Saturday morning’s fine weather saw Race 1 for the fronts starting bright and early.  The Koala and Panther now also joined the field, but Pearson and Barron were absent as they felt too guilty leaving their very pleasant hosts at such an unearthly hour.  From side by side on the grid, it was Tony Olissoff and Jac Nellemann all the way – and together, avoiding the first lap melee coming out of T3 at the end of the new straight.  Roger Herrick (Lola Mk 2) spun, Walter Findlay taking avoiding action slowed to a flutter, and was last to recover anyway, meanwhile Richard Bishop-Miller (Autosport Mk 1) had hit Duncan up the tail as he, too, avoided the ‘action’ and then Colin McKay hit the Koala, the former with damaged aluminium nose, and losing all his oil when an oil cooler broke on impact, but all except Colin were able to continue, although the Autosport later discovered more serious war wounds . Jim Barclay had a spin on his own at turn 10, and Nigel Russell (Stanguellini 00198) had fuel vaporisation issues. Meantime, It was a great battle between Tony and Jac, with the latter only managing to get a nose ahead on lap 2, but still just 0.06s apart at the flag.  Jim Barclay succumbed to the pressure from Halford’s well driven Autosud on lap 3, but star of the race was Walter Findlay, whose Elva-DKW, post T3 incident, had set off after all the 22 car field. 10th by lap 3, and a further two places to hold off errant Herrick for 8th at the flag.  Nigel Russell struggled round with fuel vaporisation problems, while Alan Cattle retired, engine cutting out.

 R1 for the rears hardly got under way.  Marty Bullock had his customary twin dagger start but was soon passed by Greg Thornton with Robin Longdon in third behind them. Innes was dropping back from the Beaumont –Lamplough- Rapley train. However, lap 2 saw an oil hose pressurised on Beaumont’s 22.  Sadly, he didn’t realise until he found his feet swimming, and by then there was a trail of oil around half the circuit and a badly cooked engine – though not actually seized.  Safety car out after 2 laps and so the race finished, with Innes back ahead of Lamplough and Rapley.  Boel pulled off again on the last lap, this time with stripped 2nd gear, McCrudden stripped his gears and layshaft, while Jim Blockley was right behind the Beaumont ‘explosion’ and shot off bouncing into the infield on the oil, taking a chunk out of the gearbox casing, and getting stones jammed into his clutch. He resumed at the back after this terrifying episode with graunching noises from clutch Tony Simmons retired ‘off form’ while David Watkins (Elfin-drums) thought he had flicked the ignition switch, but it proved to be the scavenge pump.  Bruce Edgar’s gearbox problems had meant a non start.

 Now sunny, and plenty of visitors – including ex Stanguellini owner Colin Waite, whose Cooper Mk 8 IMP Duncan had driven at Pukekohe 9 years ago.  Stephanie May brought the newly restored T56 FJ-12-61 out for show and sale after it’s beautiful restoration.  Present were Period NZ Formula Junior Lotus driver Jim Palmer, Alan Woolf, local resident Simon Linstone, brother of Mark and son of Cyril and Phyllis, and of course Howden being ever such an important and dedicated Patron of the Tour.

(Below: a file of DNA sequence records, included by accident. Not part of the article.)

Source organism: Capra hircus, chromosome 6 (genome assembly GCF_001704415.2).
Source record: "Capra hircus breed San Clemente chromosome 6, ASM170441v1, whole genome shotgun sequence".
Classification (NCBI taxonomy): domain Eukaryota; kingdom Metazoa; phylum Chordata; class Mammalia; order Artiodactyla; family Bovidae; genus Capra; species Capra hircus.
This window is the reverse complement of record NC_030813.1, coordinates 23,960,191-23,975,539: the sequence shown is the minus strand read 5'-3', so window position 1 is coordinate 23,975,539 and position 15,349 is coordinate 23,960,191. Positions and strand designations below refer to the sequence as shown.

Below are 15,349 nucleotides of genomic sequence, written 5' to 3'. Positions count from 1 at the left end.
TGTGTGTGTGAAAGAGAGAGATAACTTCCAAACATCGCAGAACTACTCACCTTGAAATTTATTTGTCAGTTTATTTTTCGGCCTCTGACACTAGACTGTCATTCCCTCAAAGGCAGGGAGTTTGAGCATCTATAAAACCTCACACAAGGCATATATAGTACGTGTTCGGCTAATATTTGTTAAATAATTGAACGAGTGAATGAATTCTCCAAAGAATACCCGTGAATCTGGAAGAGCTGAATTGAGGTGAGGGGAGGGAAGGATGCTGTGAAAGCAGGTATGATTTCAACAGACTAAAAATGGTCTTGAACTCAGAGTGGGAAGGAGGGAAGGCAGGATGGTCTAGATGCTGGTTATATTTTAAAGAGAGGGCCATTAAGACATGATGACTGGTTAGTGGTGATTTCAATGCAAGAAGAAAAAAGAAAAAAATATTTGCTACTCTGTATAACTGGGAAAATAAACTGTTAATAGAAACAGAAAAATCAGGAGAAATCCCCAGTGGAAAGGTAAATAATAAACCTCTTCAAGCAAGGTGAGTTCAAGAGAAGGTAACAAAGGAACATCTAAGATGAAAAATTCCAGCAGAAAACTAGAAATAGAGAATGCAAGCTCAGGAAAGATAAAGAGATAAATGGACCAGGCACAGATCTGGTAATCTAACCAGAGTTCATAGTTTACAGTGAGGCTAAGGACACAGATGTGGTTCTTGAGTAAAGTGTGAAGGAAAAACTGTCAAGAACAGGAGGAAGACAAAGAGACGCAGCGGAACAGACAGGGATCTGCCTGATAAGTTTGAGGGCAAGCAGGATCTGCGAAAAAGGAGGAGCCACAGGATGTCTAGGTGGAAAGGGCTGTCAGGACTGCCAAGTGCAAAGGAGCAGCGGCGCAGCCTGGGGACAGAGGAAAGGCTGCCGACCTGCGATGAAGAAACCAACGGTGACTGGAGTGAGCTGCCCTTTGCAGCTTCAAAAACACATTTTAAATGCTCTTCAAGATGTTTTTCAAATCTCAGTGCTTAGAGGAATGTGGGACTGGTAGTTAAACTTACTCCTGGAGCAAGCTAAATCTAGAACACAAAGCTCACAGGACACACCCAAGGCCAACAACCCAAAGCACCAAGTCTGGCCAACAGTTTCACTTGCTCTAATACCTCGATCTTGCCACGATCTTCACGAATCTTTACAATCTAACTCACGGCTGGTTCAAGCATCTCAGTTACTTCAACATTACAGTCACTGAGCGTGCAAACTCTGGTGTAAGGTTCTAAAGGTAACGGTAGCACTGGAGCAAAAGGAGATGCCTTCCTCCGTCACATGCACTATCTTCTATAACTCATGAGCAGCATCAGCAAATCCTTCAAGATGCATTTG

There were Kenny Smith parades, and Chris (NZ) Atkinson demonstrated David Mitchell’s McLaren M10 B ex-David Good hill-climb car 

R2 for the FJ’s was somewhat delayed as the meeting schedule had slipped with all the oil and other races red flagged too, but eventually the fronts were out again, with Doug Elcomb (Dreossi) now joining the field, from the faster group.  The cars were held far too long on the grid, with several out of position, and the Panther with a broken throttle cable at the back. Eventually there was a second green flag lap.  However, Walter’s DKW was flooded, having turned the fuel off in the delay, he must have turned the water pump switch off too by mistake.  Graham Barron couldn’t wait any longer and well jumped the start being, lucky to only receive a 5 sec penalty.  Jac led away, but it was Roger Herrick in second this time from Tony Olissoff.  By lap 2 Tony was however into 2nd and then it was truly exciting – hardly an inch, and it was still only 0.06 secs at the flag.  Chris Atkinson (18) was again slow away, 7th on lap 1, ahead of the Dreossi and Michael Sexton’s Stanguellini (00152) on lap 2, past Jim Barclay on lap 3, and then Paul Halford’s Autosud at the flag.  Herrick (Lola Mk2) had gone the other way  – third still on lap 3, he dropped more places on lap 4, to hold 6th at the flag, just behind the Autosud.  Richard Bishop-Miller lost a piece of his carb on the track, and still had a very sore, if not broken, thumb, from his earlier incident.  Wayne Carter pulled off yet again with the Cooper, whilst poor John Holmes was still a dns struggling with clutch master cylinder in the pit garages.  Duncan inexplicably was struggling with his gears.

 R2 for the rears, and Greg led from Marty and Innes.  Robs was up to 8th, just behind Grant Clearwater’s Cooper. Lap 2 and Noel Woodford was 3rd but coming on to the old track, where it narrows and is quite sharp on the left, Noel went wide and sacrificed two places, back to 5th, but by lap 5 was in the middle of a Longdon-Innes sandwich, and took Robin again at Fishers on the final tour for 3rd.  Robs had problems and dropped behind JR, while Joe Ricciardo (BT6) went wide allowing David Kent (Lynx 117) through.  Jim Blockley trailed last with stones in his clutch and eventually pitted, as did Lance Carwardine (Lynx 111) with failing oil pressure.  Watkins again d.n.s, the scavenge pump failing as he warmed up.  Poor Erik had the U2 gearbox out and was not to be seen on track again.